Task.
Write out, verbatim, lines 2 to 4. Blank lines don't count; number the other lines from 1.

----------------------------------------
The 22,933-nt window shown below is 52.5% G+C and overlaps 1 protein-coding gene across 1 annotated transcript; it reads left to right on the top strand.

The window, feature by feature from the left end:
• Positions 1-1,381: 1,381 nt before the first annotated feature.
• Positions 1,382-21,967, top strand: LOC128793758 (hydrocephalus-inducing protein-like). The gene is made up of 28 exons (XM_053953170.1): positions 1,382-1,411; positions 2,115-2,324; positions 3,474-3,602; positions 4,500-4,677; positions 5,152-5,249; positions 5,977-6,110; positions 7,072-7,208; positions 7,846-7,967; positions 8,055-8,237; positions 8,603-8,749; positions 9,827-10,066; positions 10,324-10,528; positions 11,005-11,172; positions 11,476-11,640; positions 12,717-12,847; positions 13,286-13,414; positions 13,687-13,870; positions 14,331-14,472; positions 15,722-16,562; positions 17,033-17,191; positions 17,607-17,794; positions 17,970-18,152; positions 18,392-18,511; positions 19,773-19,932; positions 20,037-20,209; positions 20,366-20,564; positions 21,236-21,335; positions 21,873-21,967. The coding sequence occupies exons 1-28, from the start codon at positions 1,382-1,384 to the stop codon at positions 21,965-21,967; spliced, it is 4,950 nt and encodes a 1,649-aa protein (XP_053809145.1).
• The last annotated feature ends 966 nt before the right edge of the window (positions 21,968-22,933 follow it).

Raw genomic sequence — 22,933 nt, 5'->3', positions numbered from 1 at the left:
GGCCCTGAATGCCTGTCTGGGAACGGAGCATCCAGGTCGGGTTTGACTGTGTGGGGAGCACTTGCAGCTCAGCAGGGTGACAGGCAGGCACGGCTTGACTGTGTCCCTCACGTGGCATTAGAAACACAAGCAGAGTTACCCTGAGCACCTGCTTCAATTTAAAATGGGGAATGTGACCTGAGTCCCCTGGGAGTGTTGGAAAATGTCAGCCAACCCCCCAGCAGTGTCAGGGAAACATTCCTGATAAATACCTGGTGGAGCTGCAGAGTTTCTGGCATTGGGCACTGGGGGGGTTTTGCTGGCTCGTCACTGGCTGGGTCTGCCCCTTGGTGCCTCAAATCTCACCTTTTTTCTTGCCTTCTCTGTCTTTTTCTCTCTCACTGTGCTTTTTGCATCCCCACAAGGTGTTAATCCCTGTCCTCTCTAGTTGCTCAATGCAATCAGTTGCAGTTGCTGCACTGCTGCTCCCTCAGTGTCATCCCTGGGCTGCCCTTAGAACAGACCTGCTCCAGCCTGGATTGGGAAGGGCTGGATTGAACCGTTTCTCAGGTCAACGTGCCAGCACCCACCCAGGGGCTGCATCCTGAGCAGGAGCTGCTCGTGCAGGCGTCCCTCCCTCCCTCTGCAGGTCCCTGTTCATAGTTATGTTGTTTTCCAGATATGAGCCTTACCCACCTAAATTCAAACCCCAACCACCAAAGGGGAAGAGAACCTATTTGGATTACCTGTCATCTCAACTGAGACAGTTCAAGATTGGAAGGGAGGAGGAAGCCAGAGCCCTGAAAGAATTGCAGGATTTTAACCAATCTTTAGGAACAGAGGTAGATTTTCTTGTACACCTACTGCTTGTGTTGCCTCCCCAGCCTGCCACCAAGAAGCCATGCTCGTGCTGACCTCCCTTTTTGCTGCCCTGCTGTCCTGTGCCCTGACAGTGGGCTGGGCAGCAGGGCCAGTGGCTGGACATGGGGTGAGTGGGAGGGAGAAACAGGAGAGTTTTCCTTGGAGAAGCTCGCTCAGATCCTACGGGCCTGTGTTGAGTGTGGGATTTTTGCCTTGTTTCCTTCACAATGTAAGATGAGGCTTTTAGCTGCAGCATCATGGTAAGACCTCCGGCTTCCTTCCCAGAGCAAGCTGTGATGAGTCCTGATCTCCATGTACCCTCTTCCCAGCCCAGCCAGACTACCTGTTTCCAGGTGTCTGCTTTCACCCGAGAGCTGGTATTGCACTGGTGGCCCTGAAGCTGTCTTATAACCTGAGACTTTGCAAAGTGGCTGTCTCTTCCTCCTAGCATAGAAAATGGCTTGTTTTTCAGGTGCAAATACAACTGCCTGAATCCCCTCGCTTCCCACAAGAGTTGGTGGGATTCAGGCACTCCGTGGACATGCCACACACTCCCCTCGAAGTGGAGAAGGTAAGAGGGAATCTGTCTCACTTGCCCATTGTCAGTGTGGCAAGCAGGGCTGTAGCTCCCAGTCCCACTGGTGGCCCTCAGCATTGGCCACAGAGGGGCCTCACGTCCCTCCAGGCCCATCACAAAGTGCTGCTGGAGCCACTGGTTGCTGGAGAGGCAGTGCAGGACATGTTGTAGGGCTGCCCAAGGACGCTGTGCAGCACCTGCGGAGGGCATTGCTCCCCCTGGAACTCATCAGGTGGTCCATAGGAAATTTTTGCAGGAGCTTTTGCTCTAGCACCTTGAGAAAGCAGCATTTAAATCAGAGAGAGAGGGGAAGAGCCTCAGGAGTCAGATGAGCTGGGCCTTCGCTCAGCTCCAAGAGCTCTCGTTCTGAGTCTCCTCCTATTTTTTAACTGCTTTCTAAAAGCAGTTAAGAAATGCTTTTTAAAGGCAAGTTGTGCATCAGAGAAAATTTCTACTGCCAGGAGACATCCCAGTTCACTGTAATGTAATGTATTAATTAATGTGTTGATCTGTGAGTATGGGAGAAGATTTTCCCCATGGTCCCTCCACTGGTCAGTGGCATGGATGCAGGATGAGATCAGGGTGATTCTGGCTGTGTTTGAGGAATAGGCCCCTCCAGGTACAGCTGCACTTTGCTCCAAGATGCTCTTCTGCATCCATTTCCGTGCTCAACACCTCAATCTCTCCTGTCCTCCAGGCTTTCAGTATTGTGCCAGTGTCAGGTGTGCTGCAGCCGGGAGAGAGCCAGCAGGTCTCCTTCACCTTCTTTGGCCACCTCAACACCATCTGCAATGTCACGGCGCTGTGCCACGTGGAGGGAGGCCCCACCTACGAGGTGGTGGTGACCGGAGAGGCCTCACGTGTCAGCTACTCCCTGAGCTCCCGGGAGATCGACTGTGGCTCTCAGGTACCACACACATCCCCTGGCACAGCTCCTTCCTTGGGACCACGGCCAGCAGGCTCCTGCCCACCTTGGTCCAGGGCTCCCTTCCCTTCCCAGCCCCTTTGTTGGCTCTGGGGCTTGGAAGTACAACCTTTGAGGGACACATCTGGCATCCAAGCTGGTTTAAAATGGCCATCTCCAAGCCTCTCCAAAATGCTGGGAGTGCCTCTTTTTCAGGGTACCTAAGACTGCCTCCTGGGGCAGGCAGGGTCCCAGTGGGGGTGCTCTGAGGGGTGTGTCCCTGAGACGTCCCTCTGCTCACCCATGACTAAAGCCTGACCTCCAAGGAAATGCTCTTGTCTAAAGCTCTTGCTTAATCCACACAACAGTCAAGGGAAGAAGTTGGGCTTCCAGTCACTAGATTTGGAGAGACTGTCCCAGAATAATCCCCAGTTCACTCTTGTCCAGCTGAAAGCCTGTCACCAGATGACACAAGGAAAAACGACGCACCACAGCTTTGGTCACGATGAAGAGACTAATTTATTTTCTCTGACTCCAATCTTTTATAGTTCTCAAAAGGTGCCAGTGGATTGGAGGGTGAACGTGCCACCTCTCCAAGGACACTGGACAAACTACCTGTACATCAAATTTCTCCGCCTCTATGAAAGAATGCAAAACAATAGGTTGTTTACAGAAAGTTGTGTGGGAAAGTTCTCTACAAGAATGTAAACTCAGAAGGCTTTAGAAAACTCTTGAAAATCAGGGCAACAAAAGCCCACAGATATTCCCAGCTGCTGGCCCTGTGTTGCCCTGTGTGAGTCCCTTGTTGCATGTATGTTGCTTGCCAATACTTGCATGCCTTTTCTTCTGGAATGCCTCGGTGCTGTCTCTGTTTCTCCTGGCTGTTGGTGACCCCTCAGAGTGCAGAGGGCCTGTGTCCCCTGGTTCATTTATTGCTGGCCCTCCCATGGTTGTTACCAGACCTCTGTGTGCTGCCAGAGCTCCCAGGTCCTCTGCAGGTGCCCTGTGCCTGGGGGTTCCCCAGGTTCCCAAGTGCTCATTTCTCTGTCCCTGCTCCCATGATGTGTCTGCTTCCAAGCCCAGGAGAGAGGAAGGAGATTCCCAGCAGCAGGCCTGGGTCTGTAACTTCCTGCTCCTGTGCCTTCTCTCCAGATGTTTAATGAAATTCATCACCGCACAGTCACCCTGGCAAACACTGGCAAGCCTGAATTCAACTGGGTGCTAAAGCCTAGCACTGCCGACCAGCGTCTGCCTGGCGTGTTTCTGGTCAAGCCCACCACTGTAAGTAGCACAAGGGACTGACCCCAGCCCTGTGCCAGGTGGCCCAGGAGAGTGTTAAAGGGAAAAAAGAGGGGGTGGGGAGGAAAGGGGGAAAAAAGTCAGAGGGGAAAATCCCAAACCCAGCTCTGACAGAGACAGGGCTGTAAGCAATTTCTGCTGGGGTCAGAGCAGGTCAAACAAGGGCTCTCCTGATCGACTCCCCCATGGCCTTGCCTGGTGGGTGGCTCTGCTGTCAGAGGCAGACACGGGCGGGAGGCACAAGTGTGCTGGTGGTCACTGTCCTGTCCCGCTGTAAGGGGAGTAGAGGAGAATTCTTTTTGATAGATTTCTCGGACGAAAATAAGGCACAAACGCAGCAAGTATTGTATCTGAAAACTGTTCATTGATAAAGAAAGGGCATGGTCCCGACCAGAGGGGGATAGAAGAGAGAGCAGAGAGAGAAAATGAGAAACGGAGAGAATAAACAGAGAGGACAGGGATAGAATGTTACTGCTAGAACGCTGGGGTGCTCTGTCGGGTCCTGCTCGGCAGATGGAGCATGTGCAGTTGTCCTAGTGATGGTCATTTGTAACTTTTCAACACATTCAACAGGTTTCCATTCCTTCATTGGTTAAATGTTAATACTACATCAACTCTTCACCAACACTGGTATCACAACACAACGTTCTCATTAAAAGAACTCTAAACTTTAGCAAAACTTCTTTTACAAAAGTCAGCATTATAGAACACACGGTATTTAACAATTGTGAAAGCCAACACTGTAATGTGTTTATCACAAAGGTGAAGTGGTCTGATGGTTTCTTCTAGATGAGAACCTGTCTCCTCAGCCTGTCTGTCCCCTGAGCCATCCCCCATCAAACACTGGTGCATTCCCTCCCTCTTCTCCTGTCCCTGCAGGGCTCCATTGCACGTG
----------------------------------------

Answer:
The window, feature by feature from the left end:
• Positions 1-1,381: 1,381 nt before the first annotated feature.
• Positions 1,382-21,967, top strand: LOC128793758 (hydrocephalus-inducing protein-like). The gene is made up of 28 exons (XM_053953170.1): positions 1,382-1,411; positions 2,115-2,324; positions 3,474-3,602; positions 4,500-4,677; positions 5,152-5,249; positions 5,977-6,110; positions 7,072-7,208; positions 7,846-7,967; positions 8,055-8,237; positions 8,603-8,749; positions 9,827-10,066; positions 10,324-10,528; positions 11,005-11,172; positions 11,476-11,640; positions 12,717-12,847; positions 13,286-13,414; positions 13,687-13,870; positions 14,331-14,472; positions 15,722-16,562; positions 17,033-17,191; positions 17,607-17,794; positions 17,970-18,152; positions 18,392-18,511; positions 19,773-19,932; positions 20,037-20,209; positions 20,366-20,564; positions 21,236-21,335; positions 21,873-21,967. The coding sequence occupies exons 1-28, from the start codon at positions 1,382-1,384 to the stop codon at positions 21,965-21,967; spliced, it is 4,950 nt and encodes a 1,649-aa protein (XP_053809145.1).